No matter which side of the fence you sit on over the Robert Latimer case, it’s clear the issue of “mercy killing” needs to be addressed by Canadians because the current ambiguity is unacceptable.
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It’s been 80 years since the armistice was signed to end World War One—the so-called war to end all wars. Of course, it wasn’t. In fact, the world was engulfed in an even more deadly and destructive conflict just 21 years later.
Korea followed after that, then Vietnam and the Persian Gulf war. There also have been four wars in the Middle East between 1948 and 1972.
It makes you want to go back to school, NDP leader and local MPP Howard Hampton mused as he wandered through the classrooms at the new Confederation College site, which celebrated its grand opening last Thursday afternoon.
The key to any negotiation, whether it be on the political front or in a labour dispute, is coming up with a solution that allows both sides to claim victory.
The local public school board would do well to adopt former U.S President Harry S. Truman’s bold pledge that “the buck stops here.”
At the very least, the board should give the impression that somebody is in charge of the “multi-use” project at Westfort. Right now, the only one people are getting is that nobody knows exactly what is going on out there.
The Supreme Court of Canada, in fine Canadian fashion, managed to accomplish what many people didn’t think was possible—issue a ruling on three questions probing the legality of Quebec’s unilateral separation that both sides could claim as a victory.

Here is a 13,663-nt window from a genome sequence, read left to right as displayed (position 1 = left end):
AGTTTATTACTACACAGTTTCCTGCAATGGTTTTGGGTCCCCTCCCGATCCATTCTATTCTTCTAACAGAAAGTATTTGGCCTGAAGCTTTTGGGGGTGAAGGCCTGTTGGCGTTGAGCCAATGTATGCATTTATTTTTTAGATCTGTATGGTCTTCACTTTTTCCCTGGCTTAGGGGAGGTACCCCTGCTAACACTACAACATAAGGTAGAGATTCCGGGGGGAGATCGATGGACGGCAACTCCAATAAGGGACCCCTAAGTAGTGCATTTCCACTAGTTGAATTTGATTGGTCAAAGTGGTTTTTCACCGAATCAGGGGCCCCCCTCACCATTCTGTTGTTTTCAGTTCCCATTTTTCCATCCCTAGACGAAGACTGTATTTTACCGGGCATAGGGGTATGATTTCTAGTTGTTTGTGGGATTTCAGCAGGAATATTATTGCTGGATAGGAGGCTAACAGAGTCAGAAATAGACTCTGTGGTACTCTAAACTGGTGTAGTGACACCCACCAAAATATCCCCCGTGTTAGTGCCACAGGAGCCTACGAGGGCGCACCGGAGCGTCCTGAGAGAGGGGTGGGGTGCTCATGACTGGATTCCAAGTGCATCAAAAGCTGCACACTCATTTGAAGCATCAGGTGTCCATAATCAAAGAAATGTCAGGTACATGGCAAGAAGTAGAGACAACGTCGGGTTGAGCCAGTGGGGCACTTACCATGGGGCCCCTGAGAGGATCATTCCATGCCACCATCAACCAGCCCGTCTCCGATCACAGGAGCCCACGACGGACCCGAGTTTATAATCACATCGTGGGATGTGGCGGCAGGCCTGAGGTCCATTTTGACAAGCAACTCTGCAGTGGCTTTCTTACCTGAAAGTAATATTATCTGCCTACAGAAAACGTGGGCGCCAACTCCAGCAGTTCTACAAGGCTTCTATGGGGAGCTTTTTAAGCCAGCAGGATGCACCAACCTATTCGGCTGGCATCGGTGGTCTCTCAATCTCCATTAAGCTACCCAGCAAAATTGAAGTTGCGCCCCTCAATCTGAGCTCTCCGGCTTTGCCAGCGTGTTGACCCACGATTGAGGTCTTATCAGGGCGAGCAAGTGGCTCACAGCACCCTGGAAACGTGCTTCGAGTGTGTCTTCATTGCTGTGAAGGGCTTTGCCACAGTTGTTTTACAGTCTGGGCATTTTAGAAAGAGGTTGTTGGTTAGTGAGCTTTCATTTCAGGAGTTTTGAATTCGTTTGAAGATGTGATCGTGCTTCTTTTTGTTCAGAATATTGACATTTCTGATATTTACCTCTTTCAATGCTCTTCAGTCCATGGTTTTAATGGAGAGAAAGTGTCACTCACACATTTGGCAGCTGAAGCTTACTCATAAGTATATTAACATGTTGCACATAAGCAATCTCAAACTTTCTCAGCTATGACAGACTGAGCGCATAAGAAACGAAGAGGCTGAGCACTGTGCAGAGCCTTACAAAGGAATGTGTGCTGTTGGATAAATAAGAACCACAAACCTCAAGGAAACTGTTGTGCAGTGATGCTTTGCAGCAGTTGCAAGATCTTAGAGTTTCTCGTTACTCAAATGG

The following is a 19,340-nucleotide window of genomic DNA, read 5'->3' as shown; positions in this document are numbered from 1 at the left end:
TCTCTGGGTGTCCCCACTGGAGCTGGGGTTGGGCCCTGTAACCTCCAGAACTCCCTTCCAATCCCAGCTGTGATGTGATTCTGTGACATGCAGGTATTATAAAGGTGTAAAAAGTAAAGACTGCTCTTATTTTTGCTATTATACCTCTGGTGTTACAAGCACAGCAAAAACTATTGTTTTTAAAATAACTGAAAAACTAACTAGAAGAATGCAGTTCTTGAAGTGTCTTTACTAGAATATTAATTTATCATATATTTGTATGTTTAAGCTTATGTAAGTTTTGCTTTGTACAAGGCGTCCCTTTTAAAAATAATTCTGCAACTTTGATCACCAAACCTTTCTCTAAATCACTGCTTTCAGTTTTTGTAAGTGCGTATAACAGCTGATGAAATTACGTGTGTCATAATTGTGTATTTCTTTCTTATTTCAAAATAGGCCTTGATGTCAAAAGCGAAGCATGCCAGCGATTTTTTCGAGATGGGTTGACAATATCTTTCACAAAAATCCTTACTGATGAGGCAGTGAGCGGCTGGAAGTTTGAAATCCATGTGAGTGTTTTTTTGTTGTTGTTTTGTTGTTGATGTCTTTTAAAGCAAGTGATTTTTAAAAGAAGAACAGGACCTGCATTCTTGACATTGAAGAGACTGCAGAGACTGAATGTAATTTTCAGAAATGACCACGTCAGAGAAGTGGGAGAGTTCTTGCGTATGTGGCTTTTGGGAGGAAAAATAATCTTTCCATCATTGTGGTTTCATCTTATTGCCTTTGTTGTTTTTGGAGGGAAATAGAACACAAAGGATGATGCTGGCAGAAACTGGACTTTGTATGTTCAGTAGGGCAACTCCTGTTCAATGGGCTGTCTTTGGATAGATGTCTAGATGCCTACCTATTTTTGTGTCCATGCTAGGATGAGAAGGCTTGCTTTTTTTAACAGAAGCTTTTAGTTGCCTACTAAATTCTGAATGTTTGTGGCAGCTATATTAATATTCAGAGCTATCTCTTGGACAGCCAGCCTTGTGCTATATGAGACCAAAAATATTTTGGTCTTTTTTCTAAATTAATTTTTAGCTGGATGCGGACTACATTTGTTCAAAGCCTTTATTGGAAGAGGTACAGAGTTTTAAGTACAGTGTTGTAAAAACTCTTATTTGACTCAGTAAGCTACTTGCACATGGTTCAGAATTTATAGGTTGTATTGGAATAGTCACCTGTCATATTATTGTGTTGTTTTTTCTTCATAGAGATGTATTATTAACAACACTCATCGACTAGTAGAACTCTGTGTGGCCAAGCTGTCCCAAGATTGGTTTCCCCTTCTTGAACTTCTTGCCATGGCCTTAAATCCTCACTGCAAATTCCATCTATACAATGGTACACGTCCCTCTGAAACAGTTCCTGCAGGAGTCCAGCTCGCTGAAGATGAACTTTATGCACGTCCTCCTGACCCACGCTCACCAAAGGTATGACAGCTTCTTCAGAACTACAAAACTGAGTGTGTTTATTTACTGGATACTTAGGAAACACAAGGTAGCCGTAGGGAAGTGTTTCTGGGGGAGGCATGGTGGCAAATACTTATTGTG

The Canadian Human Rights Tribunal ruled last week the federal government was violating its own law by not paying its employees in traditionally “female” jobs equal pay for work of equal value.
Just a scant few months ago, the town said it was prepared to spend $4.9 million to construct a brand spanking new double-rink indoor ice facility at the arena field, demolishing Memorial Arena in the process.
As we all know too well by now, that deal fell through when the company hired to build it was unable to get bonded for the project.
As everyone knows, there’s two sides to every story. And that’s the primary reason why the Times has a policy to contact anyone who is specifically attacked in a letter to the editor and give them opportunity to respond.
Tensions in a group boiled over in Northwestern Ontario this week—and the fallout is only just beginning.